Penmanship Predicament

Delegated Daughter
After the legal document blog post, I’ve frequently been asked how one should handle a situation in which an elderly loved one has a difficult time signing important paperwork. While most blog posts consist of me recapping recent antics, compliments of my parents, this excerpt is more of an educational awareness for how to deal with a situation like legal document signing.

First and foremost, your loved one should only sign a legal document if they are fully aware of what they are actually signing and understand the content within. That being said, I know I haven’t always read word for word everything I’ve signed in my life, and can only hope that because of my oversight I haven’t signed away my first born and left arm while purchasing a car or home. As long as your loved one can comprehend each section of the document and can acknowledge their understanding of it, then you are in good shape. It is also a good idea to have your loved sign early in the day. Seniors tend to be more alert right after breakfast, and if your loved one is anything like my dad, after the Price is Right is over, naps are fair game.

Make sure your loved one is alert before the signing process. You don’t want them signing over their Estate to their son Greg, when in fact their son’s name is Carl. Ask them to name their closest family members. Make sure they know the timeframe that they are currently in. If they seem off kilter, it is better to put off the signing for another day when your loved one may be feeling their best.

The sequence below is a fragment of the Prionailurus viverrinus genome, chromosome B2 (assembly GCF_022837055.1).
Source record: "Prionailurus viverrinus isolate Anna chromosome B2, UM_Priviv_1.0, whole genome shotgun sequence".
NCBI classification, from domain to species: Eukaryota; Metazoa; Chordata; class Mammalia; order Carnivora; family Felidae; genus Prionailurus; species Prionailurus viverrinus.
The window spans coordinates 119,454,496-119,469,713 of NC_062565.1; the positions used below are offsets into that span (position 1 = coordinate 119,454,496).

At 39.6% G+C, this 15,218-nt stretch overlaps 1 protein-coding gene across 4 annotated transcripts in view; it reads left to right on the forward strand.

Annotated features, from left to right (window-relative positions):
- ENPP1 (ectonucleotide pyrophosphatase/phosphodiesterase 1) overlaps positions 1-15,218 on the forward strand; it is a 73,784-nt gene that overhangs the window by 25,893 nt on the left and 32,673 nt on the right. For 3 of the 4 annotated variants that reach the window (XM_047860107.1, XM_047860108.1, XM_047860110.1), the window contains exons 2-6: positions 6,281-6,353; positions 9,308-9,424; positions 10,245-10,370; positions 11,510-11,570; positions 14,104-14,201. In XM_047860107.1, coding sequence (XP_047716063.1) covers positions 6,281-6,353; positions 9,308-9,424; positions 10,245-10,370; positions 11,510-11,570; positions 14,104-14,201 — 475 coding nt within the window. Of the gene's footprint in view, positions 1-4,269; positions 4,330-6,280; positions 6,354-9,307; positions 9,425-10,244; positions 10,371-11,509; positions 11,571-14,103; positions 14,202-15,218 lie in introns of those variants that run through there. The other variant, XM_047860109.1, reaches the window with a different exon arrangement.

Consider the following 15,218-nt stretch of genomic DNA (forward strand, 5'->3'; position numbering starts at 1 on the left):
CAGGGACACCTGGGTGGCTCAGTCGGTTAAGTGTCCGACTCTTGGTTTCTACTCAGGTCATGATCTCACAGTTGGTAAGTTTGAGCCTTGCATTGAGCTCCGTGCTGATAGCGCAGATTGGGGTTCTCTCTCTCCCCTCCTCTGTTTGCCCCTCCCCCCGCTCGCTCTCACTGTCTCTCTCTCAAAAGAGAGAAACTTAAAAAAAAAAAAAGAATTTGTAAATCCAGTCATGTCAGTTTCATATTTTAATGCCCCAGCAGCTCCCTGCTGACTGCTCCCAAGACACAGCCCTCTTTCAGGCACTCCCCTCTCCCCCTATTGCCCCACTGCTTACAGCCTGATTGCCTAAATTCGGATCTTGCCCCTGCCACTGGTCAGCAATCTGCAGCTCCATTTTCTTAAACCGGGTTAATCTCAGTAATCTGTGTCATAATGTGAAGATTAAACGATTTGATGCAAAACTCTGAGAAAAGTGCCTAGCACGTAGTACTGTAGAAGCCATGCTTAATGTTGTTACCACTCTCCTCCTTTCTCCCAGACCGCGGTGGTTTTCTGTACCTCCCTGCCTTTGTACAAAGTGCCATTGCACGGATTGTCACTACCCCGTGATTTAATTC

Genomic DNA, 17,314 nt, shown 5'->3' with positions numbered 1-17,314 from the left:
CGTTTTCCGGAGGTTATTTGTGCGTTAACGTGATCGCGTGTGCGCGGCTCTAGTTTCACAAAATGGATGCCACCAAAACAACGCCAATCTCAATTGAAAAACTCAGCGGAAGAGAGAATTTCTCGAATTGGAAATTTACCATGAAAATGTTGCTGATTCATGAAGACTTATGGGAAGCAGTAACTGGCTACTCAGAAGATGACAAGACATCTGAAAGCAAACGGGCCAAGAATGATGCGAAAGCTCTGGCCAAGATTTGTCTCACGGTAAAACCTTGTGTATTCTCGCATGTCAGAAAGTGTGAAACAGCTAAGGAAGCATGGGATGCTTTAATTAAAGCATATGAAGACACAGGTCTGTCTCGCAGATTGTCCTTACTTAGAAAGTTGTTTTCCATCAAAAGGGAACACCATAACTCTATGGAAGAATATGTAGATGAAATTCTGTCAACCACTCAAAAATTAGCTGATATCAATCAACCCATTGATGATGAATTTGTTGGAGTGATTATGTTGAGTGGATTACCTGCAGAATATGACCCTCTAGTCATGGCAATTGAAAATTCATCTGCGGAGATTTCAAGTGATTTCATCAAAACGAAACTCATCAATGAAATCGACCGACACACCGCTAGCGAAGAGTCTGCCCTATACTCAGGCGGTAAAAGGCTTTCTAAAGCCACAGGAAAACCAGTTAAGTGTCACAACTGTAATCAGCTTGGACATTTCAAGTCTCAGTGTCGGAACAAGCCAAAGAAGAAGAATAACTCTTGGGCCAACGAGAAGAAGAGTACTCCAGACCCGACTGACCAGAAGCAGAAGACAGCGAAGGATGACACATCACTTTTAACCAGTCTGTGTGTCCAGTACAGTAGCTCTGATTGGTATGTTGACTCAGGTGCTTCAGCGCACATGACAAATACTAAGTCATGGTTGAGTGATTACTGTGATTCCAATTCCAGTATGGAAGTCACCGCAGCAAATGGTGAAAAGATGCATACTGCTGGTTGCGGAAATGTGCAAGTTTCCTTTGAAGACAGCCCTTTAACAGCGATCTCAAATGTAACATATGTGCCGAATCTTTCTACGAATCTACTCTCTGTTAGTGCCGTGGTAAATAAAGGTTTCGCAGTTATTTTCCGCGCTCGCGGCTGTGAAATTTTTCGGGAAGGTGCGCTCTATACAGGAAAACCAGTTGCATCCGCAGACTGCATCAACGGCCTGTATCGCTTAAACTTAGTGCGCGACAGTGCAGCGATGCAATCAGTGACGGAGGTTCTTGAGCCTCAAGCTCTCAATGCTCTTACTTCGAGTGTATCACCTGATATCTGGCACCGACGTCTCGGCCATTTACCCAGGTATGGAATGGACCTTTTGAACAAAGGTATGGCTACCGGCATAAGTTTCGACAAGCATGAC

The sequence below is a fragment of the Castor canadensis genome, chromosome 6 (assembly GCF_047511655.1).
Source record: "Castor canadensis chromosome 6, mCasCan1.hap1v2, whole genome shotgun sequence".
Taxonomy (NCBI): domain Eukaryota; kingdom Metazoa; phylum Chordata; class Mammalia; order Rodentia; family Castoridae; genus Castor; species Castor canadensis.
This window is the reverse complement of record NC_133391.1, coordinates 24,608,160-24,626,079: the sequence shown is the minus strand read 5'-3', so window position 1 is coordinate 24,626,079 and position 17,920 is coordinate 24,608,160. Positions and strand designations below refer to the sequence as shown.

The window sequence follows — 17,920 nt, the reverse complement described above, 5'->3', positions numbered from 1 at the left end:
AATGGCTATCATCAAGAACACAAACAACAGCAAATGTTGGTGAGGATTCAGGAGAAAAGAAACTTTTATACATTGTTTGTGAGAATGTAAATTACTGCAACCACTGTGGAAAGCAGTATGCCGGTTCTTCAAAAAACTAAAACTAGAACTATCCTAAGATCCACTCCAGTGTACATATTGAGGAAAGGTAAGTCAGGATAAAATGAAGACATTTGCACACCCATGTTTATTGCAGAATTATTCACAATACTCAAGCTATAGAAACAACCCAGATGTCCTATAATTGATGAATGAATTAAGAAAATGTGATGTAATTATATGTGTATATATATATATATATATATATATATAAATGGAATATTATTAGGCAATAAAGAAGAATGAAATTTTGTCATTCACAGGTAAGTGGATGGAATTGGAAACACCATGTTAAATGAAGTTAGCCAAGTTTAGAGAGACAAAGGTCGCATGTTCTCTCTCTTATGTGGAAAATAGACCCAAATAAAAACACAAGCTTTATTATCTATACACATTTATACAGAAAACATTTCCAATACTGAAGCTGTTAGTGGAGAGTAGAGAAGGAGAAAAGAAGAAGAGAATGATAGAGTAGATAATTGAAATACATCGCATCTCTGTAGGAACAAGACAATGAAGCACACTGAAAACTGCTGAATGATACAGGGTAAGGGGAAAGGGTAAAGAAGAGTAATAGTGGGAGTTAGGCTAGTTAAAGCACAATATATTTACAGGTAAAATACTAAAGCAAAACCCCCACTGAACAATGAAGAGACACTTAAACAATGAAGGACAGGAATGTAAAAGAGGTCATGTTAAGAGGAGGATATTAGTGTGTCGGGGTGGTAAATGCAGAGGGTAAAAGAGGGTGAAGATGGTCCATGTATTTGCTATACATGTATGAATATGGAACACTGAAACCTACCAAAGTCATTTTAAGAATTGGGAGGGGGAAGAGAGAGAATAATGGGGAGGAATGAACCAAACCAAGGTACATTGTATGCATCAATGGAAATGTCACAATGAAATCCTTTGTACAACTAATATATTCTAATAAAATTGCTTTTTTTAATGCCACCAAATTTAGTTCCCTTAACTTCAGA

Also, and this is a big one; use a felt tipped pen. It is a great tip when dealing with a loved one experiencing a weak grip. With a felt tipped pen, they won’t have to apply much pressure to the paper, resulting in a more legible signature. If your loved one’s signature isn’t always legible, be sure to have two (non- family) witnesses present. Be sure that they are a disinterested party and will seek no benefit regarding the legal document itself.

If you have a loved one that is immobile or has difficulty getting around, you want to make sure it is possible that the Notary can come to the home. Not only will it reduce the stress when having to figure out transportation, but your loved one will likely feel more comfortable signing legal paperwork on their own home turf. There are less distractions to deal with, and your loved one can feel more assurance that their privacy isn’t at risk. Privacy was a big concern of my dad’s when signing his Will and Testament. Although, I don’t think anyone within earshot would have targeted his homestead after finding out that he was harboring a small Franklin Mint coin collection to be divided equally amongst his three children in his Will. All $358 worth…

Ideally, having important legal documents regarding end of life is helpful to have far in advance, before your loved one struggles with signing their name on a dotted line, but I know that late planning isn’t always avoidable. If you and your loved one can utilize these helpful tips, then I assure you, it will make the process go a lot smoother.

If you have any questions regarding legal documents, the signing process, or just want to ask something completely off topic, feel free to leave a comment below and I’ll be sure to get back to you!